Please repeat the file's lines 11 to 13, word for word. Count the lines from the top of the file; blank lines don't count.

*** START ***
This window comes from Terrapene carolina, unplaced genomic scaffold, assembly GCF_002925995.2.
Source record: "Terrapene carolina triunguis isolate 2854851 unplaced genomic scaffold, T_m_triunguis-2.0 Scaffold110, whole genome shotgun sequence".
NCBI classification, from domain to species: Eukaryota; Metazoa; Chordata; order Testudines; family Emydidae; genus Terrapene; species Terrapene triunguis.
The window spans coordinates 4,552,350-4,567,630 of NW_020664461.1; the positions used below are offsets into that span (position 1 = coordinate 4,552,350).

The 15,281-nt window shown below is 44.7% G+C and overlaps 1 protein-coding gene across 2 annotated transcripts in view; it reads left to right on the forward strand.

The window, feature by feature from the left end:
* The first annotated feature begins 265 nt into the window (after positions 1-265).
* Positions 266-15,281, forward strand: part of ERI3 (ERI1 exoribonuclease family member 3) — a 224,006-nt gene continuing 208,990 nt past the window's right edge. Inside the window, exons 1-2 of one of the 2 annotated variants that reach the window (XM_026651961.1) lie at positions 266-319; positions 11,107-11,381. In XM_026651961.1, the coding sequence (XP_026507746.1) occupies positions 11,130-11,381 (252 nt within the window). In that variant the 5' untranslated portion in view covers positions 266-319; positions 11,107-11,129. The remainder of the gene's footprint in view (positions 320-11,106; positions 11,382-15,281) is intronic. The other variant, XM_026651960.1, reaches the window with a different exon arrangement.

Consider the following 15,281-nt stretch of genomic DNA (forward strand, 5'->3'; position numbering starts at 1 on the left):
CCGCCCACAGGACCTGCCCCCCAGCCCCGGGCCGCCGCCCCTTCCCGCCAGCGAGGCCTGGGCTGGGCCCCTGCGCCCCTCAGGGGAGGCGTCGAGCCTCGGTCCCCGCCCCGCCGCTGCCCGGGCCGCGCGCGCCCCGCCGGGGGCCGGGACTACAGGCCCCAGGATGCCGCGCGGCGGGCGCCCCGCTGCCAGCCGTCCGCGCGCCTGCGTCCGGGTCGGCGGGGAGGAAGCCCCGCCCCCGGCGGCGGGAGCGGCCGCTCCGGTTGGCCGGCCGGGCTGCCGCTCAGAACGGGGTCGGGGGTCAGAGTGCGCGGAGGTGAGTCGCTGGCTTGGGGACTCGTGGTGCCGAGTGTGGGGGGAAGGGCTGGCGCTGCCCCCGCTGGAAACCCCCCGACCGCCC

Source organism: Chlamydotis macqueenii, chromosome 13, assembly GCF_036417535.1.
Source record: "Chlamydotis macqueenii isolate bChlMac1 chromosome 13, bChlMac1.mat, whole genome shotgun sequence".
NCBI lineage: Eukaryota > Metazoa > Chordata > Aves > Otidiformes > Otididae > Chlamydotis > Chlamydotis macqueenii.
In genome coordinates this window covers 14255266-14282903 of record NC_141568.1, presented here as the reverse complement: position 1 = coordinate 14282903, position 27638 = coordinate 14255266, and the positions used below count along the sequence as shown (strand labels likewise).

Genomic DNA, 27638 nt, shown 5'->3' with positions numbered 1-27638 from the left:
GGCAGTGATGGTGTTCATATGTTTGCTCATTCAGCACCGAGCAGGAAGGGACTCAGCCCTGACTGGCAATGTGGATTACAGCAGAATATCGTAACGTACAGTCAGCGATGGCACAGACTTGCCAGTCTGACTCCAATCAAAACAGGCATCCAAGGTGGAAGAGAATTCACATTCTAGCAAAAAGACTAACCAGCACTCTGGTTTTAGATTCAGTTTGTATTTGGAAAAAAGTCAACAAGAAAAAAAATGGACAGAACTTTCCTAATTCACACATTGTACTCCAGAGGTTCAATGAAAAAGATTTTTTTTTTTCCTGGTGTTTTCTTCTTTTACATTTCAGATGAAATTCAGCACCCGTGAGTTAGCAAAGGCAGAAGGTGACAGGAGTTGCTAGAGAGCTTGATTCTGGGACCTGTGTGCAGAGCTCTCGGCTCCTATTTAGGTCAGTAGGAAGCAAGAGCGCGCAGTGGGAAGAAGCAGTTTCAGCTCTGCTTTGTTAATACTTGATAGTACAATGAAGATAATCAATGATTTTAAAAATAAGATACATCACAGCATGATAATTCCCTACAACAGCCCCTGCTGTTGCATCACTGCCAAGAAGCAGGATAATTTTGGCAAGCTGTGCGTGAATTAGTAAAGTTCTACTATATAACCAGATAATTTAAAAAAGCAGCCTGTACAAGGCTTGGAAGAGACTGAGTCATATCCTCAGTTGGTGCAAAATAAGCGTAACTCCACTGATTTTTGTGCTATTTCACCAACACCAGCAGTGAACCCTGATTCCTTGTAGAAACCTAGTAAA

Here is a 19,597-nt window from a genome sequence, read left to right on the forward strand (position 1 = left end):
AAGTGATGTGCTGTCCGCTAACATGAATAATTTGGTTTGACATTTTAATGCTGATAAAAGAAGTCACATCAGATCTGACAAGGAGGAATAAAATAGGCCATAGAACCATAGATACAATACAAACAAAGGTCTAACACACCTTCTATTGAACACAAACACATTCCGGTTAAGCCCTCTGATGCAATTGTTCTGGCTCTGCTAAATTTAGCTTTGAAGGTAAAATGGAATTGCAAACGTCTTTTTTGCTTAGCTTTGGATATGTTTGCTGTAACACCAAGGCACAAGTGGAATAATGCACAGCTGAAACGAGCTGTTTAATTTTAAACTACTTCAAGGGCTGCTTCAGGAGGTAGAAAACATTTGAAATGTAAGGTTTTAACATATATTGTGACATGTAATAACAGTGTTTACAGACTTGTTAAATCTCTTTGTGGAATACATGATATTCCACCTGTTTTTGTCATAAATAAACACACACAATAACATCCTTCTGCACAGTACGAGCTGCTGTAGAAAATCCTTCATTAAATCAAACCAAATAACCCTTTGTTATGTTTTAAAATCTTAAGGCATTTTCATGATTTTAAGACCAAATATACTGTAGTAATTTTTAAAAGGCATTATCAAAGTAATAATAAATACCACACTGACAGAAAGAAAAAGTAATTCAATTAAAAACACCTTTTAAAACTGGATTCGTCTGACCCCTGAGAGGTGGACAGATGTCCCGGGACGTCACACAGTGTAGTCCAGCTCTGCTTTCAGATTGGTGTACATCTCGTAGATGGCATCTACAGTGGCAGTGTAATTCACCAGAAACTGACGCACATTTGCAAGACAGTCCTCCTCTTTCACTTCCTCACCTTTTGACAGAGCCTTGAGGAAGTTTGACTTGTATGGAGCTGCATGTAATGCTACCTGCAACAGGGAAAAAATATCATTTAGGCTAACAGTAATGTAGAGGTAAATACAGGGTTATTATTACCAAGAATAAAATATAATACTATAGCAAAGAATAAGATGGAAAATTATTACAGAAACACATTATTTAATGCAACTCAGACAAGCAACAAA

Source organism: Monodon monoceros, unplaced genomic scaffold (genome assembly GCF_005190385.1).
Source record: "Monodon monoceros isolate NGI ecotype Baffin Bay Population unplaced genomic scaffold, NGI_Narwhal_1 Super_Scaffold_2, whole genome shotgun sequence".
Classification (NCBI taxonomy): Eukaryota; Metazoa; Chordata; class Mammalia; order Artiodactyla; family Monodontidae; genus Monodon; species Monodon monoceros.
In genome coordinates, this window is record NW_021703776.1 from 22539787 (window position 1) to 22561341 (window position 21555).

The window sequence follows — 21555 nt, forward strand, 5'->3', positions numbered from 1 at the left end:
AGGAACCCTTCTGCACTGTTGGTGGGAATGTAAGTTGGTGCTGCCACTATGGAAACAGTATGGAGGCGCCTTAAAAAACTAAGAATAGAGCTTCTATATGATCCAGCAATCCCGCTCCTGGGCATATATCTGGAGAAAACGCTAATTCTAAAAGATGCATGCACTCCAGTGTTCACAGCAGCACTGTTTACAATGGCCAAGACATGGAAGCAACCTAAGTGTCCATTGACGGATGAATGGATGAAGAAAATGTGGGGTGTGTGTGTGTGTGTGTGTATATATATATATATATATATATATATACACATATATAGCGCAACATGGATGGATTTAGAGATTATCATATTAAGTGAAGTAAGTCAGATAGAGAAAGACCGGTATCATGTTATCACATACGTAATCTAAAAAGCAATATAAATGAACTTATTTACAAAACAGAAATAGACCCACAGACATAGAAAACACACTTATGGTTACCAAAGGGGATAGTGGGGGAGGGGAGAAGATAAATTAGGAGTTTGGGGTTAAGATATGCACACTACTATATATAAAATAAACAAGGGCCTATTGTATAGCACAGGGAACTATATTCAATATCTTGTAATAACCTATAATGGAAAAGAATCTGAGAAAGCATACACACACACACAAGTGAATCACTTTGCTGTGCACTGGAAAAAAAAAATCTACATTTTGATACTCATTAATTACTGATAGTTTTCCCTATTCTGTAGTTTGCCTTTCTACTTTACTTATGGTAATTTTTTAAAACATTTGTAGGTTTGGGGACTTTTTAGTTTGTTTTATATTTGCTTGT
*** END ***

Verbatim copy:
Source organism: Chlamydotis macqueenii, chromosome 13, assembly GCF_036417535.1.
Source record: "Chlamydotis macqueenii isolate bChlMac1 chromosome 13, bChlMac1.mat, whole genome shotgun sequence".
NCBI lineage: Eukaryota > Metazoa > Chordata > Aves > Otidiformes > Otididae > Chlamydotis > Chlamydotis macqueenii.